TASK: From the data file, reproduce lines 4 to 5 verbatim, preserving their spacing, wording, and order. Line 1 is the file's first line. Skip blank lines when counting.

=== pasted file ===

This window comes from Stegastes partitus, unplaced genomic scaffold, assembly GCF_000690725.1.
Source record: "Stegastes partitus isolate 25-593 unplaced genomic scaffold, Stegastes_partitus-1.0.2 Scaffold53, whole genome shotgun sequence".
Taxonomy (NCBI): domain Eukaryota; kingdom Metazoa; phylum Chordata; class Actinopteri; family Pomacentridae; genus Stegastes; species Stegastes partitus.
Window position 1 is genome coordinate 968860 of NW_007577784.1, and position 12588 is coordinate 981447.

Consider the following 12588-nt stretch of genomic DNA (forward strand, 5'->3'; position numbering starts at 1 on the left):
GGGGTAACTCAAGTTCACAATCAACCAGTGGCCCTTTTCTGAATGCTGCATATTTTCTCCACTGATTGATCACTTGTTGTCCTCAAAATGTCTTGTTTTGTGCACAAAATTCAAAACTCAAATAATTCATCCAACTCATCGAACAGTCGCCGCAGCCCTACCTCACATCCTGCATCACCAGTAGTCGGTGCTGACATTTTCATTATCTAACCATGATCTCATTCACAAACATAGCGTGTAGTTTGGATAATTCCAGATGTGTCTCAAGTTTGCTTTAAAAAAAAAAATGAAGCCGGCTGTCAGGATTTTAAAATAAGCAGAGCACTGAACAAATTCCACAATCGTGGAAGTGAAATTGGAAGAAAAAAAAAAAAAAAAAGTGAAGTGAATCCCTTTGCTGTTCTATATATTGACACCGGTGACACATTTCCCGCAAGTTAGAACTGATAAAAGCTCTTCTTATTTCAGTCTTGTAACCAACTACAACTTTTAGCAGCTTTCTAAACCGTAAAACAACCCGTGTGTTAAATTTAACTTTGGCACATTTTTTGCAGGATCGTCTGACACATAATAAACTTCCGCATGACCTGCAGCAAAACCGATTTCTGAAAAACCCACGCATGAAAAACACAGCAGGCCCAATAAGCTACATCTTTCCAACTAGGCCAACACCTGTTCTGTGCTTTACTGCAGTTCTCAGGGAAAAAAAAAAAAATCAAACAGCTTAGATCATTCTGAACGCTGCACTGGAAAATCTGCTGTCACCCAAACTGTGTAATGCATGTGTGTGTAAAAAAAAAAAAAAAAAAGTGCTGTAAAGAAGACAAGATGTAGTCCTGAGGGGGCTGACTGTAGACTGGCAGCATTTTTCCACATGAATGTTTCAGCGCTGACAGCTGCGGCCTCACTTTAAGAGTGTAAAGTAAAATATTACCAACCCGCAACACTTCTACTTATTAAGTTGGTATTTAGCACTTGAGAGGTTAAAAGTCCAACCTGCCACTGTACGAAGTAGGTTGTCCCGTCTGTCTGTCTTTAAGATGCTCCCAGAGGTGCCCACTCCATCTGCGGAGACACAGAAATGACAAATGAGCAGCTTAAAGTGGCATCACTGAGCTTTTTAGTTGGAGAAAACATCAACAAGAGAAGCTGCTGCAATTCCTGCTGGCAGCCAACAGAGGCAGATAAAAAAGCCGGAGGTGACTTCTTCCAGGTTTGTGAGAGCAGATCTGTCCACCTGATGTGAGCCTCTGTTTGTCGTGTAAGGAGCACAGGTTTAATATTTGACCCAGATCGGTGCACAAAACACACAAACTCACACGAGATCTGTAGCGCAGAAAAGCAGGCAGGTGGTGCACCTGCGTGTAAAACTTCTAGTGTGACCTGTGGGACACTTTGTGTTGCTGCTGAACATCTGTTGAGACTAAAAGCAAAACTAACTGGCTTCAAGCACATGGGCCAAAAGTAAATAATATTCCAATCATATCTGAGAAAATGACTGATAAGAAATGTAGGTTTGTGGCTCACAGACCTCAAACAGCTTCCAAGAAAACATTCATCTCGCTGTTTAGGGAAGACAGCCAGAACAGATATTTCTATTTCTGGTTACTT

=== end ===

Window position 1 is genome coordinate 968860 of NW_007577784.1, and position 12588 is coordinate 981447.

Consider the following 12588-nt stretch of genomic DNA (forward strand, 5'->3'; position numbering starts at 1 on the left):